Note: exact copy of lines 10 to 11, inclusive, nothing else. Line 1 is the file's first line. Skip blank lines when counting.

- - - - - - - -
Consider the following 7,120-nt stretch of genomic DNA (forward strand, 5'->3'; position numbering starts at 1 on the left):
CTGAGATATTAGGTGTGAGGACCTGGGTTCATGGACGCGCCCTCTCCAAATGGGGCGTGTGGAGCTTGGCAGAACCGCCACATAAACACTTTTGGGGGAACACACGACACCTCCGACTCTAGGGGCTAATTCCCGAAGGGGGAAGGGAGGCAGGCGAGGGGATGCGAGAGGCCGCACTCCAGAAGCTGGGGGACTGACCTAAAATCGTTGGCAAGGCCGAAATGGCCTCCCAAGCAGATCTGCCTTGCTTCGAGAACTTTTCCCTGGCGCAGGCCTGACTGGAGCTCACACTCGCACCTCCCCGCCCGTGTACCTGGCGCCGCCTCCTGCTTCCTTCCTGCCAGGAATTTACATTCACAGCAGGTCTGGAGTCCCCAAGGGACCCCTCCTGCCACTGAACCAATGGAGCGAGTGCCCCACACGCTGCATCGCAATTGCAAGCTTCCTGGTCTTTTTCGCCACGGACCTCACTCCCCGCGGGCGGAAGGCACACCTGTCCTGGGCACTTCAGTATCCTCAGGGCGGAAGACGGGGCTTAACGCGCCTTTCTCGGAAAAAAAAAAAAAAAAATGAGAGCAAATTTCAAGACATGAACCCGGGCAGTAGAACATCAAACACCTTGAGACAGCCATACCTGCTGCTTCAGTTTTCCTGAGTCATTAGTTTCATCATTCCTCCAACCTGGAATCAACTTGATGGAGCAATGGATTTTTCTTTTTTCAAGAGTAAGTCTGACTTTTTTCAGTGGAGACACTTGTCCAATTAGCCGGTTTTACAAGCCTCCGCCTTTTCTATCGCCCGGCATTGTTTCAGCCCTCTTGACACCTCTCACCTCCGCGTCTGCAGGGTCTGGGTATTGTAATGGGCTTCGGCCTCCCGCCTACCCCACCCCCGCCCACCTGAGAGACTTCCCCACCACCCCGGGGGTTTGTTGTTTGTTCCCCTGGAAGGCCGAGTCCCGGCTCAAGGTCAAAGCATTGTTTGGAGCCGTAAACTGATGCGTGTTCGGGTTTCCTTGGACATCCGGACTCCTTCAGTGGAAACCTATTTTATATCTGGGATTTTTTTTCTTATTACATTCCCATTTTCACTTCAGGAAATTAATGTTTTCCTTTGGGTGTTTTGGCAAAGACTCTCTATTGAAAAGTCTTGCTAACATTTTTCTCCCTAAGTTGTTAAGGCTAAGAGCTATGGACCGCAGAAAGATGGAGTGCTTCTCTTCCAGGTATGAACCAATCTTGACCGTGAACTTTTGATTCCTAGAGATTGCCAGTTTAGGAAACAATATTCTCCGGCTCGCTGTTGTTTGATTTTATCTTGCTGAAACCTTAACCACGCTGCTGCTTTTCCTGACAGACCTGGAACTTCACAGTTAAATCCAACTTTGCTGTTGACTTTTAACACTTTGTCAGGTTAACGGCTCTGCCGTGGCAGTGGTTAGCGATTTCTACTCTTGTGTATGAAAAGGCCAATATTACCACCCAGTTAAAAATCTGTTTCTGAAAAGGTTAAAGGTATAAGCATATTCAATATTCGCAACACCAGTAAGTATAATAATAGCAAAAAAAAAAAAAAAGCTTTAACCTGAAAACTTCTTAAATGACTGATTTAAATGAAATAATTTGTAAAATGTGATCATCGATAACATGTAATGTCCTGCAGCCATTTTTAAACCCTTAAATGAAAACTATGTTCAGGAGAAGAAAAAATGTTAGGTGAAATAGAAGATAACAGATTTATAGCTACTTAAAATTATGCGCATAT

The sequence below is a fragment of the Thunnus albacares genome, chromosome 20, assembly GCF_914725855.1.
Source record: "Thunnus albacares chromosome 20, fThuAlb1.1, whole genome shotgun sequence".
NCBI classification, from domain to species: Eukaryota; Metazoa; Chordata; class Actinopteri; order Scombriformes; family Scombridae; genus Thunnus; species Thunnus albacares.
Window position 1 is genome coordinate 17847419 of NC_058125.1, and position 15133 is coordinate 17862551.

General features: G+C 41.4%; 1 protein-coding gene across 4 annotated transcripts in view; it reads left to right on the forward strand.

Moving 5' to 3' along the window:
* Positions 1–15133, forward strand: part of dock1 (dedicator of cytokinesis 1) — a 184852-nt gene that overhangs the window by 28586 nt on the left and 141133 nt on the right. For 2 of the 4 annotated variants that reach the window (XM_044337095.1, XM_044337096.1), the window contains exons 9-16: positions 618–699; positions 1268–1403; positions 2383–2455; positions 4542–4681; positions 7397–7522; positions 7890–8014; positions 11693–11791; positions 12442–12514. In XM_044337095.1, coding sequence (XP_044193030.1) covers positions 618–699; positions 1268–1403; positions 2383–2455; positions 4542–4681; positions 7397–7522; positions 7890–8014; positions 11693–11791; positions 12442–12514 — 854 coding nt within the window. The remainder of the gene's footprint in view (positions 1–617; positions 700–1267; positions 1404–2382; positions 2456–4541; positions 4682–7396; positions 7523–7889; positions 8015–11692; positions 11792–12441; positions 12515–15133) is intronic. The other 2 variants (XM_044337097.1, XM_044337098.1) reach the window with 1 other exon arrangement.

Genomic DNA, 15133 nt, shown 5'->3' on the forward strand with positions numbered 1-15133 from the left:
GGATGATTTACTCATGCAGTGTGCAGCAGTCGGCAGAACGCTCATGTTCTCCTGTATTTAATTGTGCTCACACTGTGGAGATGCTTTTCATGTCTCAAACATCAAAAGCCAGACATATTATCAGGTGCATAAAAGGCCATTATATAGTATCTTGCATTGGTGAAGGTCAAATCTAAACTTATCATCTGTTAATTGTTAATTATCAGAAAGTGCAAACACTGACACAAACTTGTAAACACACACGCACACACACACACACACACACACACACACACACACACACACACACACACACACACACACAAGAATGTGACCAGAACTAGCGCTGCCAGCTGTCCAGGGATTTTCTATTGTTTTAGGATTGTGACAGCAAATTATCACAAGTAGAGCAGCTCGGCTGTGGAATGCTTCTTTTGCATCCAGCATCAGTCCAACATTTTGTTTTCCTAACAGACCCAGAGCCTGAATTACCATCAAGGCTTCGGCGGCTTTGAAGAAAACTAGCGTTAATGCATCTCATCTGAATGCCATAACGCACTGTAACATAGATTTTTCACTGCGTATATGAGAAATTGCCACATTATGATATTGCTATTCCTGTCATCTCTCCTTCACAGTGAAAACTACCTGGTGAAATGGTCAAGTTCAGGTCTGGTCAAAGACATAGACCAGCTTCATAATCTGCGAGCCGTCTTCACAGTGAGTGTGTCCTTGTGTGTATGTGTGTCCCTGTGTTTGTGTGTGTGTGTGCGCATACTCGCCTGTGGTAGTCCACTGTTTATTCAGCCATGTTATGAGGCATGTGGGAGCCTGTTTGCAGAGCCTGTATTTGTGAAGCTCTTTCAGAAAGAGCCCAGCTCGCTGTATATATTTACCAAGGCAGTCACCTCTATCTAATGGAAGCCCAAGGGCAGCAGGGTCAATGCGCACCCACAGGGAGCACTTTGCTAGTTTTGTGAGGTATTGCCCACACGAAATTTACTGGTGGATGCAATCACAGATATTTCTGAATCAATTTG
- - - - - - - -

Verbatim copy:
Genomic DNA, 15133 nt, shown 5'->3' on the forward strand with positions numbered 1-15133 from the left:
GGATGATTTACTCATGCAGTGTGCAGCAGTCGGCAGAACGCTCATGTTCTCCTGTATTTAATTGTGCTCACACTGTGGAGATGCTTTTCATGTCTCAAACATCAAAAGCCAGACATATTATCAGGTGCATAAAAGGCCATTATATAGTATCTTGCATTGGTGAAGGTCAAATCTAAACTTATCATCTGTTAATTGTTAATTATCAGAAAGTGCAAACACTGACACAAACTTGTAAACACACACGCACACACACACACACACACACACACACACACACACACACACACACACACACACACACACAAGAATGTGACCAGAACTAGCGCTGCCAGCTGTCCAGGGATTTTCTATTGTTTTAGGATTGTGACAGCAAATTATCACAAGTAGAGCAGCTCGGCTGTGGAATGCTTCTTTTGCATCCAGCATCAGTCCAACATTTTGTTTTCCTAACAGACCCAGAGCCTGAATTACCATCAAGGCTTCGGCGGCTTTGAAGAAAACTAGCGTTAATGCATCTCATCTGAATGCCATAACGCACTGTAACATAGATTTTTCACTGCGTATATGAGAAATTGCCACATTATGATATTGCTATTCCTGTCATCTCTCCTTCACAGTGAAAACTACCTGGTGAAATGGTCAAGTTCAGGTCTGGTCAAAGACATAGACCAGCTTCATAATCTGCGAGCCGTCTTCACAGTGAGTGTGTCCTTGTGTGTATGTGTGTCCCTGTGTTTGTGTGTGTGTGTGCGCATACTCGCCTGTGGTAGTCCACTGTTTATTCAGCCATGTTATGAGGCATGTGGGAGCCTGTTTGCAGAGCCTGTATTTGTGAAGCTCTTTCAGAAAGAGCCCAGCTCGCTGTATATATTTACCAAGGCAGTCACCTCTATCTAATGGAAGCCCAAGGGCAGCAGGGTCAATGCGCACCCACAGGGAGCACTTTGCTAGTTTTGTGAGGTATTGCCCACACGAAATTTACTGGTGGATGCAATCACAGATATTTCTGAATCAATTTG